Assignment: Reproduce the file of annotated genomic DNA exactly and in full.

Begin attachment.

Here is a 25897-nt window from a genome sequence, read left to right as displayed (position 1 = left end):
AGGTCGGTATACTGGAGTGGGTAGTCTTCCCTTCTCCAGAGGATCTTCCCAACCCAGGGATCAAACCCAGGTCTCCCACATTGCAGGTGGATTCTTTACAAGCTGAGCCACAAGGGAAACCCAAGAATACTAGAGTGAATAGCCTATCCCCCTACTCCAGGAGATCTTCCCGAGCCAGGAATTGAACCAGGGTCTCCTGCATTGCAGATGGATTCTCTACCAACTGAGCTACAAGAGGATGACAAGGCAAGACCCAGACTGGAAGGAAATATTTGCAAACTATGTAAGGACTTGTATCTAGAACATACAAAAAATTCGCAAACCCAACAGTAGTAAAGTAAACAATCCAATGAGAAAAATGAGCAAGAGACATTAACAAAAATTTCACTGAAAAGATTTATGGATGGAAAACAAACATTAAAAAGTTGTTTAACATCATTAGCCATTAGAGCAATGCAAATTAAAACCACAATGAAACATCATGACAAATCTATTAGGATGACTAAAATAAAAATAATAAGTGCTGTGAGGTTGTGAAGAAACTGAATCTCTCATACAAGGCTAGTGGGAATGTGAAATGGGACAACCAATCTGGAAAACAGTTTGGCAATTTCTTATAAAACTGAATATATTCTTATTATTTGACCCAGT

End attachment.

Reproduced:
Here is a 25897-nt window from a genome sequence, read left to right as displayed (position 1 = left end):
AGGTCGGTATACTGGAGTGGGTAGTCTTCCCTTCTCCAGAGGATCTTCCCAACCCAGGGATCAAACCCAGGTCTCCCACATTGCAGGTGGATTCTTTACAAGCTGAGCCACAAGGGAAACCCAAGAATACTAGAGTGAATAGCCTATCCCCCTACTCCAGGAGATCTTCCCGAGCCAGGAATTGAACCAGGGTCTCCTGCATTGCAGATGGATTCTCTACCAACTGAGCTACAAGAGGATGACAAGGCAAGACCCAGACTGGAAGGAAATATTTGCAAACTATGTAAGGACTTGTATCTAGAACATACAAAAAATTCGCAAACCCAACAGTAGTAAAGTAAACAATCCAATGAGAAAAATGAGCAAGAGACATTAACAAAAATTTCACTGAAAAGATTTATGGATGGAAAACAAACATTAAAAAGTTGTTTAACATCATTAGCCATTAGAGCAATGCAAATTAAAACCACAATGAAACATCATGACAAATCTATTAGGATGACTAAAATAAAAATAATAAGTGCTGTGAGGTTGTGAAGAAACTGAATCTCTCATACAAGGCTAGTGGGAATGTGAAATGGGACAACCAATCTGGAAAACAGTTTGGCAATTTCTTATAAAACTGAATATATTCTTATTATTTGACCCAGT